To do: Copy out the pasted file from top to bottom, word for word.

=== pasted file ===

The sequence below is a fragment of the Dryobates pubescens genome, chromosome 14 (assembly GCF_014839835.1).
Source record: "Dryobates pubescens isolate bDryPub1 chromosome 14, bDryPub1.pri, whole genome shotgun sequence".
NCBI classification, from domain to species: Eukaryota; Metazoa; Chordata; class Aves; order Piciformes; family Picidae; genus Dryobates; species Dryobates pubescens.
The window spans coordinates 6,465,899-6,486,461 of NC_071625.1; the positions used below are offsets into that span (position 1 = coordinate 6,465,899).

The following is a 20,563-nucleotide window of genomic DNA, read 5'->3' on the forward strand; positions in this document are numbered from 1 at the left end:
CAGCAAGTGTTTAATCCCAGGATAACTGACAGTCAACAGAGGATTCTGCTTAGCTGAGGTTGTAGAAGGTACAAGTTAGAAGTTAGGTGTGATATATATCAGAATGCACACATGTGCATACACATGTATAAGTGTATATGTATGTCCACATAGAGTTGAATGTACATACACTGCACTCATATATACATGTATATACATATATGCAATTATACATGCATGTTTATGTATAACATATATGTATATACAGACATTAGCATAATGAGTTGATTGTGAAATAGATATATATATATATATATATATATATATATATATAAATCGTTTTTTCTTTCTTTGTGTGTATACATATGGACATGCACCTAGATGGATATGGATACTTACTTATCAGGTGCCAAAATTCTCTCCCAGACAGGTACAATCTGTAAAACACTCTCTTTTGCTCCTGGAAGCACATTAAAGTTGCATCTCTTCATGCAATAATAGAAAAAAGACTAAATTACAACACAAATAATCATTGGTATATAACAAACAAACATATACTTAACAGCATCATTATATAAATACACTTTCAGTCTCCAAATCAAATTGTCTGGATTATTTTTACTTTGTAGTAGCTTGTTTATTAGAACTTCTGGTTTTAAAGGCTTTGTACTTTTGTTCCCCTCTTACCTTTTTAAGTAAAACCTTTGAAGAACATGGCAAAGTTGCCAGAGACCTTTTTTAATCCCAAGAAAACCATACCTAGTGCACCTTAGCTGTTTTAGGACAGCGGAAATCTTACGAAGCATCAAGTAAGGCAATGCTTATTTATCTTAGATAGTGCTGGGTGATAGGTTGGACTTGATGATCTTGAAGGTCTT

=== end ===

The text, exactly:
The sequence below is a fragment of the Dryobates pubescens genome, chromosome 14 (assembly GCF_014839835.1).
Source record: "Dryobates pubescens isolate bDryPub1 chromosome 14, bDryPub1.pri, whole genome shotgun sequence".
NCBI classification, from domain to species: Eukaryota; Metazoa; Chordata; class Aves; order Piciformes; family Picidae; genus Dryobates; species Dryobates pubescens.
The window spans coordinates 6,465,899-6,486,461 of NC_071625.1; the positions used below are offsets into that span (position 1 = coordinate 6,465,899).

The following is a 20,563-nucleotide window of genomic DNA, read 5'->3' on the forward strand; positions in this document are numbered from 1 at the left end:
CAGCAAGTGTTTAATCCCAGGATAACTGACAGTCAACAGAGGATTCTGCTTAGCTGAGGTTGTAGAAGGTACAAGTTAGAAGTTAGGTGTGATATATATCAGAATGCACACATGTGCATACACATGTATAAGTGTATATGTATGTCCACATAGAGTTGAATGTACATACACTGCACTCATATATACATGTATATACATATATGCAATTATACATGCATGTTTATGTATAACATATATGTATATACAGACATTAGCATAATGAGTTGATTGTGAAATAGATATATATATATATATATATATATATATATATATAAATCGTTTTTTCTTTCTTTGTGTGTATACATATGGACATGCACCTAGATGGATATGGATACTTACTTATCAGGTGCCAAAATTCTCTCCCAGACAGGTACAATCTGTAAAACACTCTCTTTTGCTCCTGGAAGCACATTAAAGTTGCATCTCTTCATGCAATAATAGAAAAAAGACTAAATTACAACACAAATAATCATTGGTATATAACAAACAAACATATACTTAACAGCATCATTATATAAATACACTTTCAGTCTCCAAATCAAATTGTCTGGATTATTTTTACTTTGTAGTAGCTTGTTTATTAGAACTTCTGGTTTTAAAGGCTTTGTACTTTTGTTCCCCTCTTACCTTTTTAAGTAAAACCTTTGAAGAACATGGCAAAGTTGCCAGAGACCTTTTTTAATCCCAAGAAAACCATACCTAGTGCACCTTAGCTGTTTTAGGACAGCGGAAATCTTACGAAGCATCAAGTAAGGCAATGCTTATTTATCTTAGATAGTGCTGGGTGATAGGTTGGACTTGATGATCTTGAAGGTCTT